Now I am going off the board with an actress whom I have never recognized, but who has impressed me in the three things I have seen her in. This past year I went to Seattle’s International Film Festival (SIFF) and the first movie I saw was A Second Chance. Therein Maria Bonnevie stole the show as a mother whose baby dies one night, and whose detective husband replaces said baby. There is something off about her and I could not take my eyes off her in any scene. Also, back in her twenties she had two good performances in 13th Warrior, and Insomnia.4
The Nihilists in The Big Lebowski (Torsten Voges, Stormare & Flea). © Universal Studios, 1998.
As I mention below, Bonnevie’s films have been unfairly criticized. On the other hand, Peter Stormare’s films have been criticized on an amazingly accurate level. Think about his crappy films: Bad Boys II, Armageddon, and Mercury Rising. All correctly mocked. Now think about his okay films: Minority Report, The Last Stand, The Brothers Grimm, and The Lost World: Jurassic Park. They elicit mixed feelings, yet each has at least one undeniably positive attribute. And lastly think about his great films: The Big Lebowski and Fargo. Those two are justifiably ranked in the pantheon of great films. I have mentioned before how I doubted that I had ever heard Stormare’s actual accent since every five people who read this probably conjure him using a different accent. Today I hear his Russian accent from on the Mir5 space station in Armageddon.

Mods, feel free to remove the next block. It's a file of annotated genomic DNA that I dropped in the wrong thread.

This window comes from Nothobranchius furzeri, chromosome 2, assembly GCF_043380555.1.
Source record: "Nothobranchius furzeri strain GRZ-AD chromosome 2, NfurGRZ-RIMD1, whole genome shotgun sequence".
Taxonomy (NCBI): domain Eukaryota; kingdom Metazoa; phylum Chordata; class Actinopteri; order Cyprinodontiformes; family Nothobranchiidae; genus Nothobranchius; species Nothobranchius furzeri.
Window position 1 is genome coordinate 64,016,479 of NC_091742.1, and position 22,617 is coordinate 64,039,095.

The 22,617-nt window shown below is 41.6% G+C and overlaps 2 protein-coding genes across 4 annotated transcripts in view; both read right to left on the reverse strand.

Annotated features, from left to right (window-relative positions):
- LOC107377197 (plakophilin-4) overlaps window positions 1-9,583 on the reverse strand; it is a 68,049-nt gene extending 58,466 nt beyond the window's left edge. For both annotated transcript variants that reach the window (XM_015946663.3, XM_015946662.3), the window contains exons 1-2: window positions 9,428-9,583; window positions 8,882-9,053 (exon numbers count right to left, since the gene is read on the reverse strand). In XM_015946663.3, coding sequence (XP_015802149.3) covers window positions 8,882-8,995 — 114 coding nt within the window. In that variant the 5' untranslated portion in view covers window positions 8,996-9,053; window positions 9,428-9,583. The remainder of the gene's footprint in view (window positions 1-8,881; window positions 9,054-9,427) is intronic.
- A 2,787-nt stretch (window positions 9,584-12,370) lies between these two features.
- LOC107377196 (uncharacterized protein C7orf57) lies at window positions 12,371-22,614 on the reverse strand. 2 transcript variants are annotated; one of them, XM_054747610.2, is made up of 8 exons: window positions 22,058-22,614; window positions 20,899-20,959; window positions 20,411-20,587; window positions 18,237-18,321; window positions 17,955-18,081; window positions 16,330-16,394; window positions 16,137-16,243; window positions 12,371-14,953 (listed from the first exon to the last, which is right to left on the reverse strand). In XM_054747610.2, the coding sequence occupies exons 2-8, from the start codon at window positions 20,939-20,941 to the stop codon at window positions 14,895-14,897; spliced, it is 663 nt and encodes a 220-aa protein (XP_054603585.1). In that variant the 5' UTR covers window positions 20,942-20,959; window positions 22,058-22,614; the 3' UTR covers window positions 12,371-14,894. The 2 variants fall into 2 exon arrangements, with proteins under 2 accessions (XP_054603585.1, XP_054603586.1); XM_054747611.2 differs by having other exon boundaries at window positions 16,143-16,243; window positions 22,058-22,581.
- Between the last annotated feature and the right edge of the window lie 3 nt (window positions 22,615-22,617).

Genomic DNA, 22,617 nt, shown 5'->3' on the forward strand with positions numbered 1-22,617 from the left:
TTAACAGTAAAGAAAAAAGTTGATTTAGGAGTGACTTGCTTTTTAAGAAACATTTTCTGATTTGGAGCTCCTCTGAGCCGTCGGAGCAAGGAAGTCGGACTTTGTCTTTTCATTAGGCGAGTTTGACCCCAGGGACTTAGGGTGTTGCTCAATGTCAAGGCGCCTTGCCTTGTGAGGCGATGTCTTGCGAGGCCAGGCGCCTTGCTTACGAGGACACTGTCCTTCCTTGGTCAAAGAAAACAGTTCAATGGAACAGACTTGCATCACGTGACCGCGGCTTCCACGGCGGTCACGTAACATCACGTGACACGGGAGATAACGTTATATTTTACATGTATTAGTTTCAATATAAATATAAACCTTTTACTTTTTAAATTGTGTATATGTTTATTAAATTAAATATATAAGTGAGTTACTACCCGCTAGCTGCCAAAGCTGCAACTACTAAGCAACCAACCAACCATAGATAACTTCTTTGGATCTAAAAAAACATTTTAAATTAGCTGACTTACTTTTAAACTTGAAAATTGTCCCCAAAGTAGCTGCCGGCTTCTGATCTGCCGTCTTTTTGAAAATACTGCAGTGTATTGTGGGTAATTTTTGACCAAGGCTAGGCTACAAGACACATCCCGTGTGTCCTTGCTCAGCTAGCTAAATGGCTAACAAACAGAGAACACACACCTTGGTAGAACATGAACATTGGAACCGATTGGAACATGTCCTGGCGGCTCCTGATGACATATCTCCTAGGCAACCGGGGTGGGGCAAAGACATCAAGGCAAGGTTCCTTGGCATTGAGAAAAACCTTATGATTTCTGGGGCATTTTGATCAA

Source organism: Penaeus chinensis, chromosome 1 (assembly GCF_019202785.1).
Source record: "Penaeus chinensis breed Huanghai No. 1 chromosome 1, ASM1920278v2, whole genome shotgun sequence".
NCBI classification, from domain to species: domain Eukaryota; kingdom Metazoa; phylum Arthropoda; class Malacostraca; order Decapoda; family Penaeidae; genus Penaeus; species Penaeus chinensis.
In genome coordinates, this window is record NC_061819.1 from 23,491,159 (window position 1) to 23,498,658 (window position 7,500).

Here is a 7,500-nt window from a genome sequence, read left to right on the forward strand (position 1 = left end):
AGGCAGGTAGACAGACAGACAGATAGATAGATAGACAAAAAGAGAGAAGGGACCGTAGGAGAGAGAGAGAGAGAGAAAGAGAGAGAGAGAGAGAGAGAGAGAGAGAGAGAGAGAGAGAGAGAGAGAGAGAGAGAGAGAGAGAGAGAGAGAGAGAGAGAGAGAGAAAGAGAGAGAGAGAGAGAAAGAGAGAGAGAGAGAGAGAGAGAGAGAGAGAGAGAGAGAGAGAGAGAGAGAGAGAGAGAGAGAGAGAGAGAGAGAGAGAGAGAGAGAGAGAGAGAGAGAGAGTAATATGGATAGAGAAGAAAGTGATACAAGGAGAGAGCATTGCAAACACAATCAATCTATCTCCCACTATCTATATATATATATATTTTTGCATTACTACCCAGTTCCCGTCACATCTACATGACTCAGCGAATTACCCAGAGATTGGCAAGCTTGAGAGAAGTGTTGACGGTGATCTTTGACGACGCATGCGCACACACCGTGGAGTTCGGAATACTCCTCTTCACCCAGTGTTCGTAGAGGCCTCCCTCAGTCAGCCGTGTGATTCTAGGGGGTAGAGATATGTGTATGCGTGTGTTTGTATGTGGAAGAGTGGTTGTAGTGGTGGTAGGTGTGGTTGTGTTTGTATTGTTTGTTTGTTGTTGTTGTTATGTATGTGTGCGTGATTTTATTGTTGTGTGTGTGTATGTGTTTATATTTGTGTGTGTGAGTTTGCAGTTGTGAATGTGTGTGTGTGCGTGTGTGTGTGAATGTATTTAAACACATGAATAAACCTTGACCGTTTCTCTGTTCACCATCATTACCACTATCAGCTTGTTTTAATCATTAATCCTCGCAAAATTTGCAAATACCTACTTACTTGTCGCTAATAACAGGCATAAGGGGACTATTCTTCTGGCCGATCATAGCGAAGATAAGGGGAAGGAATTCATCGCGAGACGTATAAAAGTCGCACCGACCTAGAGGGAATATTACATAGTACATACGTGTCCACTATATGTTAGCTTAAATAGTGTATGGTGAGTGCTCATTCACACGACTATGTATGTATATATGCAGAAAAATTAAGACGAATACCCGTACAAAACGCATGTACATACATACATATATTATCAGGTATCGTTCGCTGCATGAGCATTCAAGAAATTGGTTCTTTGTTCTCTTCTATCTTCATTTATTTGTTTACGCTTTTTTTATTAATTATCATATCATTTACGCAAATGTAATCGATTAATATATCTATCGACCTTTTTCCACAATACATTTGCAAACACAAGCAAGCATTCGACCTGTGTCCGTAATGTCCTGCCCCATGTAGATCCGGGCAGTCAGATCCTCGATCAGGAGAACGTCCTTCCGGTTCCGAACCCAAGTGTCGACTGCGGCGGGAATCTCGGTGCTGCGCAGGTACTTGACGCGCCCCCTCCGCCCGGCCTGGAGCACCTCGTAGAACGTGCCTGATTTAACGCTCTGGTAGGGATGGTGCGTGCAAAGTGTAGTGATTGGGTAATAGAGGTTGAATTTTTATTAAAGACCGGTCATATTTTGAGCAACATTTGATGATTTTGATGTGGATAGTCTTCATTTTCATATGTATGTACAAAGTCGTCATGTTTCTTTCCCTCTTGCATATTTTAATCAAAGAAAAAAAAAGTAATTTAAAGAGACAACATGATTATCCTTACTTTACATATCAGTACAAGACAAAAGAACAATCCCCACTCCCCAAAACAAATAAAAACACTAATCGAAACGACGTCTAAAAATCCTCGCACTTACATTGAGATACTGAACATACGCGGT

Kobayashi (Pete Postlethwaite) threatened by McManus (Stephen Baldwin) & Keaton (Gabriel Byrne) in The Usual Suspects, 1995.
Another supporting actor with a variety of accents who was in The Lost World is Pete Postlethwaite. He is our last actor in this installment of Under Appreciated Supporting Actors. His passing shortly after the release of The Town made our loss the more poignant for having seen that he still had his acting chops. It is impressive how many films of his I had forgotten him from: Inception, The Constant Gardener, Amistad, Romeo + Juliet, and Dragonheart. As the only Englishman on this list he has done his nation justice by upholding the tradition of the versatile English character actor. Our collective corpus of communal culture would be less colorful if it lacked the corps of classically trained English actors, like Pete Postlethwaite.6
I hope you have enjoyed my most recent list and give one/some/all of these actors a chance. And try keep an eye on the supporting actors who may lack Daniel Craig’s stare and stature, but are crucial to their Bonds nonetheless.
1 According to me.↩
2 She plays the Grey Lady. Seriously, I had to look this up.↩
3 I tried to find an appropriate verb for parallel sentence structure, but failed. If you have one, let me know, so I can edit this post to make glorious benefit (to paraphrase Borat).↩
4 Since she is Swedish she was in the 1997 Swedish original version of Insomnia. It appears that A Second Chance and 13th Warrior are victims of unfairly harsh criticism. Regardless, she is great.↩
5 Mir, or Мир in cyrillic, means “world” and “peace”, which is a wonderful dual meaning, much better than Aloha/Shalom.↩
6 I’m sorry, but once it started I couldn’t stop myself.↩